Cover Feature
After Godi Media, Does the Government Want a Godi Judiciary?
by Clifton D’Rozario (107

Recent past has witnessed a concerted attack by the Modi government on the Supreme Court. Vice President Jagdeep Dhankar and Union Law Minister Kiren Rijuju have taken turns to publicly berate the collegium system of appointment of judges with the Vice President also castigating the Supreme Court for striking down the National Judicial Appointment Commission (NJAC) Act in 2015, calling the judgment as being in disregard of the “mandate of the people”. In return the Supreme Court has expressed its displeasure and censured Attorney General R Venkataramani to instruct Union ministers against making such remarks.

The timing of this attack is not difficult to understand. After enjoying a safe run in the Supreme court after capturing power in 2014, the Modi government is conscious of Justice DY Chandrachud becoming the new Chief Justice of India, an office he will occupy for two years during which time at least 19 Judges will be appointed to the Supreme Court. The other reason is made clear in the thinly veiled attack by Rijuju cautioning the Supreme Court not to hear bail pleas or PILs. Incidentally PILs are filed under Article 32 of the Constitution, which Ambedkar declared to be the “very soul of the Constitution and the very heart of it”. This comes on the heels of the Supreme Court approving bail to journalists, writers and dissenting citizens like Mohammed Zubair, Siddique Kappan, Varavara Rao and Anand Teltumbde.  Incidentally, the tussle between the executive and the judiciary for primacy in appointment of judges is not of recent origin. Post Independence, the executive decided who became judges. After some minor rumblings, the conflict heightened in 1973 when Indira Gandhi, in breach of established convention, appointed the fourth most senior judge as Chief Justice, superseding his three senior colleagues. This was followed by the supersession of Justice HR Khanna clearly as punishment for his dissent in the ADM Jabalpur case. These executive actions established the clear nexus between the appointment of judges and their independence as that of the judiciary. The primacy enjoyed by the executive would last until 1993, when the Supreme Court passed its judgment wresting the power to appoint judges under the collegium system. On coming to power the Modi government attempted to seize this primacy by introducing the NJAC, which came unstuck as the Supreme Court declared it to be unconstitutional. Having enjoyed a pliant judiciary till now, the Modi government has upped the ante against the Supreme Court, most notably by refusing to notify appointments of judges selected by the collegium.

Marx  once wrote that “the independent judge belongs neither to me nor to the government”. No doubt there has been hardly any notable change in the class origins of judges, yet interpretations on various rights have undergone distinct changes, sometimes in line with the ruling regime and sometimes against. Even so, there can hardly be a debate against the logic that an independent judiciary can be a thorn in the side for authoritarian regimes. Even during Emergency, when most Supreme Court judges capitulated to the executive, Jst. HR Khanna and several High Court judges ruled in favour of the Constitution.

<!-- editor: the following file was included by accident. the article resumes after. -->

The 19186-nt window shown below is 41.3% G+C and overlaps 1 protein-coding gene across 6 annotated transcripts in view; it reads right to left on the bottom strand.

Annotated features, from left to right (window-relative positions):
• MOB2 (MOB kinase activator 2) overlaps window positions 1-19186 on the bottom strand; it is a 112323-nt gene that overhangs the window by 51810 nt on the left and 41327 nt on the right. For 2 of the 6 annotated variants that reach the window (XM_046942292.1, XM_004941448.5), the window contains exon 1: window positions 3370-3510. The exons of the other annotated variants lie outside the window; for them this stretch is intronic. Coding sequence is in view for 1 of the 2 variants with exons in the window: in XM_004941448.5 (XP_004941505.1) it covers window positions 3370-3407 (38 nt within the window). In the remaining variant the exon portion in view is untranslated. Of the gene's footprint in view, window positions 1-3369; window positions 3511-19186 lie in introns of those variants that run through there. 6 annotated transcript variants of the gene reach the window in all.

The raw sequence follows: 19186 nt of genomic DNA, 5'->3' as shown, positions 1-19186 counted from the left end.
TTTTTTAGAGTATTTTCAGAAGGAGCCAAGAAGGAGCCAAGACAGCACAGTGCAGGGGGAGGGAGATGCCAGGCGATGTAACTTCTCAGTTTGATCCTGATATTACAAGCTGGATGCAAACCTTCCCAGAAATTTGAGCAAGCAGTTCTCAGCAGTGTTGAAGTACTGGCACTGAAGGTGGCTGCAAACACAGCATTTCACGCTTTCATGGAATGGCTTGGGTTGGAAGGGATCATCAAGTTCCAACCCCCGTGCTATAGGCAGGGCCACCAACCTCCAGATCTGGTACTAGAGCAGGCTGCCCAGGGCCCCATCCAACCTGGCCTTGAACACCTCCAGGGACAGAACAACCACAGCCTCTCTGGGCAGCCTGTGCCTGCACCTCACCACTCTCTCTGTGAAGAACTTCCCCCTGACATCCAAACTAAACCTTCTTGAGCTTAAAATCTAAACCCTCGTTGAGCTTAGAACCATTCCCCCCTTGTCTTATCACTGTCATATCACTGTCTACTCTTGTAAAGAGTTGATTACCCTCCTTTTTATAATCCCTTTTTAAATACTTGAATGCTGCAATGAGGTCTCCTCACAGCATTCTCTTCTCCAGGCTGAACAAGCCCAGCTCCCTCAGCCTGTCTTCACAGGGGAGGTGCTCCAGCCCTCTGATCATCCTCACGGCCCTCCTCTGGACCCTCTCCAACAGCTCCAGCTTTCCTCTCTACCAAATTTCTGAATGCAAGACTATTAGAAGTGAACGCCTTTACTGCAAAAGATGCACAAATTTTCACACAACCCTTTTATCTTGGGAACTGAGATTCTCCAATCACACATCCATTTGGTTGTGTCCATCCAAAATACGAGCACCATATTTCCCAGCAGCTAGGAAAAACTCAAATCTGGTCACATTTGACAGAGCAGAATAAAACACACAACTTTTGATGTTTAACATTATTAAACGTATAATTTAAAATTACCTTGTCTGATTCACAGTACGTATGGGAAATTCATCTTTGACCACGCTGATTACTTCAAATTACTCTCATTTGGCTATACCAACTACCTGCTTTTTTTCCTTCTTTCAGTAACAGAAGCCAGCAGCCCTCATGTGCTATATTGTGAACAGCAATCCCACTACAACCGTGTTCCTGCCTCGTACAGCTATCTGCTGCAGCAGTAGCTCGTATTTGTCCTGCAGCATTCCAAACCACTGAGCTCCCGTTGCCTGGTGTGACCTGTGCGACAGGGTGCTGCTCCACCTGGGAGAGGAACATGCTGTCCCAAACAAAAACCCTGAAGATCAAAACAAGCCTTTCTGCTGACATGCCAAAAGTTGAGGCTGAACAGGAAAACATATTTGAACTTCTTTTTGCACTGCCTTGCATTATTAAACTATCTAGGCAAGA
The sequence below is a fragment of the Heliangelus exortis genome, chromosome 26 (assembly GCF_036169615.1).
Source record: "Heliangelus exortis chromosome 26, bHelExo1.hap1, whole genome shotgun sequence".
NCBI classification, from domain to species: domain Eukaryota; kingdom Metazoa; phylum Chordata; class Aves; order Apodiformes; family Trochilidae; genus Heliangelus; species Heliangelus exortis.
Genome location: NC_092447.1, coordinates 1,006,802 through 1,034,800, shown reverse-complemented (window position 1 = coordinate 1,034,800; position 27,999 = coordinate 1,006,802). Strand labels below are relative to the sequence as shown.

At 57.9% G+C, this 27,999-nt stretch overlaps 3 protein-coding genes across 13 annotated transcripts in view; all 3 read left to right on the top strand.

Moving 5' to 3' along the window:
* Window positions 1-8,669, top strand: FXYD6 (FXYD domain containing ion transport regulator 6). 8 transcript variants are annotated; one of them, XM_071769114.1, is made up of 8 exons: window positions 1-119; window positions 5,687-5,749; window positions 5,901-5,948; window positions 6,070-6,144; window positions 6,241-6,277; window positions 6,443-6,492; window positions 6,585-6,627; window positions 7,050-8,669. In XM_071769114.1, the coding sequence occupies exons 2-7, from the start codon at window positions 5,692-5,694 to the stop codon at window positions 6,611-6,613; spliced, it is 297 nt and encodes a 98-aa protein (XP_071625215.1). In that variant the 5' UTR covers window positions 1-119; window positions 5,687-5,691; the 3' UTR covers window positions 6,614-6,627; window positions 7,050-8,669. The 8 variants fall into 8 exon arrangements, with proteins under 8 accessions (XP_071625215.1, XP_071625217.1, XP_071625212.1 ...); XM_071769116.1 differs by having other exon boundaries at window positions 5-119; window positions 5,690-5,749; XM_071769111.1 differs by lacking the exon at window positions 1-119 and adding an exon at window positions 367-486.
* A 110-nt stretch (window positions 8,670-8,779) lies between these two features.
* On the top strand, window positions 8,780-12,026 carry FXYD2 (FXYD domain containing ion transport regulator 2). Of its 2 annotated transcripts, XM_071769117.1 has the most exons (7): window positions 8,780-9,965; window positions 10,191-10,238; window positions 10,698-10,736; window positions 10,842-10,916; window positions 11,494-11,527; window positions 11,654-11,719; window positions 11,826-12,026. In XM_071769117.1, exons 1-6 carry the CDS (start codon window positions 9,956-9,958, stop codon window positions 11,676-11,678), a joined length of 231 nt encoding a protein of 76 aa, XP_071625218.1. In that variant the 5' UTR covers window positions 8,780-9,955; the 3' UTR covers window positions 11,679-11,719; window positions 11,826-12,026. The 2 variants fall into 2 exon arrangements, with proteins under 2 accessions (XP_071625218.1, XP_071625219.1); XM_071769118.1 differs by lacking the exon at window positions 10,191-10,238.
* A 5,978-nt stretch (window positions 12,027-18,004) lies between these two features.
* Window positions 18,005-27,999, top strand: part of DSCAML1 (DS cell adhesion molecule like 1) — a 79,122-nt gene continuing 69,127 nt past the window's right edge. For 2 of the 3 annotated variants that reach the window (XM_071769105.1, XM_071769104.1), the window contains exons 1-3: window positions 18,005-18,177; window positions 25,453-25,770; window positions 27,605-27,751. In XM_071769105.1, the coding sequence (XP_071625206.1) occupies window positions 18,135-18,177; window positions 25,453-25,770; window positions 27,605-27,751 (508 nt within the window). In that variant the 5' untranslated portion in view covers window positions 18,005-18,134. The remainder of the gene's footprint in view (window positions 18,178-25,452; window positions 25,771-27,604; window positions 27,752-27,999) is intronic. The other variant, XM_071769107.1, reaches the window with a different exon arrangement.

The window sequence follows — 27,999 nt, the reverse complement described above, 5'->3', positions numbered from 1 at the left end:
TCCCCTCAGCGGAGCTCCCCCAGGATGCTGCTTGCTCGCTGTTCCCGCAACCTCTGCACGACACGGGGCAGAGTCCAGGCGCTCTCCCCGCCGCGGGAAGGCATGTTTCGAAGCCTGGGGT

The current juncture however represents a challenge before the judiciary like never before. Since coming to power in 2014, the Modi government has hardly been asked serious questions by the judiciary despite blatantly encoding Hindutva into the law. Challenges to demonetisation, abrogation of Article 370 and reorganization of the State of J&K, CAA, electoral bonds, among others all remain pending even to this date. Legal scholar Gautam Bhatia argues that this is ‘judicial evasion’ where courts avoid deciding a thorny and time-sensitive question, which effectively is a decision in favour of the government, given that the government benefits from the status quo being maintained. This hits the public perception of an independent judiciary.

Ranjan Gogoi, on demitting the office of Chief Justice, was promptly nominated to the Rajya Sabha by the Modi government which also amended the law to appoint Arun Mishra as the chairperson of NHRC. The Supreme Court also handed down judgments, in crucial matters, that suited the ruling regime’s political project including Babri Masjid, PMLA and more recently EWS. Perhaps this is best exemplified by the Covid cases, where the Supreme Court dismissed PILs seeking relief for migrant workers, by accepting government’s sweeping claims. Retired Supreme Court judge Gopal Gowda declared that “ADM Jabalpur will no longer be remembered as the darkest moment of the Supreme Court. That infamy now belongs to the Court’s response to the preventable migrant crisis during the COVID-19 pandemic.” Even on appointments the Supreme Court capitulated to the executive’s decision not to allow the elevation of Jst. Kureshi to the Supreme Court.

None of this takes away from the justified criticism of the appointment of judges by the collegium particularly nepotism and lack of representation of Dalits, Adivasis, religious minorities, women and other historically oppressed communities. In the face of this assault from the Modi government, the onus is on the Supreme Court to ensure representation and transparency in appointments.

The independence of the judiciary is a basic feature of the Constitution and of paramount importance to a functional democracy. Ambedkar, in the Constituent Assembly, declared that the judiciary has to have that much independence “as is necessary for the purpose of administering justice without fear or favour.” One can only hope that the distinction between the political executive and the sentinel on the qui vive is not eroded to the point of erasure.

After Godi Media_0